Germline clearance is managed by the surrounding FC layer, the nonprofessional (and only) phagocytes of the ovary (Figure 3) [19,30]. As the germline dies, the FCs synchronously transition from their quiescent, support state to an active, phagocytic state. The FCs gradually increase in size as they efferocytose, or engulf, the entire germline. Once the germline material is cleared, the FCs, too, undergo cell death [19,30].

3.2. Engulfment Machinery

Much of the machinery that regulates engulfment was first identified in C. elegans [76,77,78]. There, two partially parallel pathways were identified, Cell Death Abnormality (CED)-1/-6/-7 and CED-2/-5/-12 which both signal to the GTPase CED-10 [79]. Each of these pathways has been evolutionarily conserved. In Drosophila, the pathways are Draper (Drpr)/Ced-6/Eato and Crk/Myoblast city/Ced-12, which both signal to the GTPases Rac1/2 [77,78,79,80,81,82,83]. During starvation-induced death in mid-oogenesis, both of these pathways are required in the FCs for proper clearance. When either drpr or Ced-12 is knocked down in the FCs, the FC layer fails to clear away the entire germline [84].
draper (drpr), the ced-1 ortholog, plays several roles in the phagocytic process of the ovary [30,84]. To begin, Drpr acts as a key engulfment receptor that recognizes germline “eat me” signals and activates signaling in the FC. These signals trigger Rac1 to induce a conformational change and to activate the JNK signaling pathway. While the FCs start to engulf the cell corpse, the JNK signaling pathway leads to the expression of several genes, including drpr, which increase the efficiency of the phagocytic process [30]. As the clearance process continues, Drpr remains associated with the phagosomal membrane that surrounds the cell corpse, thus Drpr is also internalized by the FC [84]. Within the FC, Drpr interacts with the corpse processing machinery leading to the corpse’s eventual acidification [30,84].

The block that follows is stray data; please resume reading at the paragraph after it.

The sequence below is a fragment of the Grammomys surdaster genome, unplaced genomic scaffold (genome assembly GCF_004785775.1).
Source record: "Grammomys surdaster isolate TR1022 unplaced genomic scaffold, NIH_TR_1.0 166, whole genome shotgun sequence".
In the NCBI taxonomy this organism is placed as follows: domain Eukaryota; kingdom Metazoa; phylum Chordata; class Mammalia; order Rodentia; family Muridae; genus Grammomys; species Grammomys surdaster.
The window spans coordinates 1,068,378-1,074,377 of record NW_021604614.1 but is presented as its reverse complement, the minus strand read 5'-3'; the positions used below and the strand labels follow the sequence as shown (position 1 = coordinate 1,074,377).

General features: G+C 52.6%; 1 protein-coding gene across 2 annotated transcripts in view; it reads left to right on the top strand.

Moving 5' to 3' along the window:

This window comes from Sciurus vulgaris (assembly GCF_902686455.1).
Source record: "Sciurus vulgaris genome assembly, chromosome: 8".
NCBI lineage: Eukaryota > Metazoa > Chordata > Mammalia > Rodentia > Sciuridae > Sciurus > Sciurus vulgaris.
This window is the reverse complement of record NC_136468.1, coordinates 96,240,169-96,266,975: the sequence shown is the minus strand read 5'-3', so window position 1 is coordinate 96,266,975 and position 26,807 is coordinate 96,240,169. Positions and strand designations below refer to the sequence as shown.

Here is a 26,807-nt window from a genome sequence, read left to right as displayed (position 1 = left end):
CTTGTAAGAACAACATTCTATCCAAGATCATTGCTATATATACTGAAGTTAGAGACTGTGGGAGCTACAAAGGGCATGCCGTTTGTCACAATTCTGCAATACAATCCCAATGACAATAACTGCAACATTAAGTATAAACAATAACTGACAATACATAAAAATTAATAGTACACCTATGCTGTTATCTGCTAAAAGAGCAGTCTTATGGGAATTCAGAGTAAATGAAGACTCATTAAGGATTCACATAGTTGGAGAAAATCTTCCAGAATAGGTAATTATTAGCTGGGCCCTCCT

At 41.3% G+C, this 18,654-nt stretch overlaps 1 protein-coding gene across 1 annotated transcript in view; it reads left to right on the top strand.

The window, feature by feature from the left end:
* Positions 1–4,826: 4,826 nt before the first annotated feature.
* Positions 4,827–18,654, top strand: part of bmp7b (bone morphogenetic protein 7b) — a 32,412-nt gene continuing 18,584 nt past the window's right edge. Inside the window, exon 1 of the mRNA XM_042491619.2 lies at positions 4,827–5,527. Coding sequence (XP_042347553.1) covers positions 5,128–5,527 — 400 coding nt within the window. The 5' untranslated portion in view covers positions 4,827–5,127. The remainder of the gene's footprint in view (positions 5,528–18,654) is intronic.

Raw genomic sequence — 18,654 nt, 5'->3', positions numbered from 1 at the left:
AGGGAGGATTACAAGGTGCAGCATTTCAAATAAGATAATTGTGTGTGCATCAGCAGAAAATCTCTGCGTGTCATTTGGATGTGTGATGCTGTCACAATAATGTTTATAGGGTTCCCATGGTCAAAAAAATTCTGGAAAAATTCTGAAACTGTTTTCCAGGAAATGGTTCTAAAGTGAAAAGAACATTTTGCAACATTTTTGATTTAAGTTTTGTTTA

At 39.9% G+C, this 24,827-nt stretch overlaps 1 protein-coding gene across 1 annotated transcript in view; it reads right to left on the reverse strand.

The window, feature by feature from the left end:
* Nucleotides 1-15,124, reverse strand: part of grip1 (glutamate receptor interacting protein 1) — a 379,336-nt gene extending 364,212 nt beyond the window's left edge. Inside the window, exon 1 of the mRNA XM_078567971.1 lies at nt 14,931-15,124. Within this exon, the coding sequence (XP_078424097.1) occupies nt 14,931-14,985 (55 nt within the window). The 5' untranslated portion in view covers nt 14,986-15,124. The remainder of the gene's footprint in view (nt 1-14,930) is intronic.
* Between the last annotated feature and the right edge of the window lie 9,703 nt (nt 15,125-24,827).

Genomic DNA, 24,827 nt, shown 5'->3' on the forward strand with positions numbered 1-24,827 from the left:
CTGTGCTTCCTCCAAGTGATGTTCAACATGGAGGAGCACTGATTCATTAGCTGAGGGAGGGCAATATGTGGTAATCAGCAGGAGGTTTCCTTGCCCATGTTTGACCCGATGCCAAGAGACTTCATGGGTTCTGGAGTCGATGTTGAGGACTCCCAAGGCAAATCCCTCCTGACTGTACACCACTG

drpr and the JNK signaling pathway are both required by the FCs for proper germline clearance [30,84]. If drpr expression is inhibited, engulfment is greatly reduced, vesicles containing corpses accumulate, and acidification fails to occur. Without drpr or JNK signaling, the engulfment process stalls, leaving the germline uncleared, while the FC layer dies [30,84].
Drosophila have two ced-10 orthologs, Rac1 and Rac2, that are both utilized during engulfment [83,85]. While knocking down Rac1 and Rac2 in the FCs of healthy, well-fed egg chambers does not produce a phenotype, in dying egg chambers each gene has a different effect on clearance. When Rac1 is blocked, the FCs fail to engulf the germline material and die prematurely leaving dying germline behind. When Rac2 is knocked down, some engulfment still occurs, but the FCs fail to enlarge as they take up the germline material inevitably blocking further engulfment. These findings suggest that while only Rac1 is required for engulfment, both Rac1 and Rac2 are required to recycle material back to the cell membrane and cortex to increase the size of the FC cell and continue the process of engulfment [83].

3.3. Follicle Cell Genes Can Affect Germline Cell Death during Mid-Oogenesis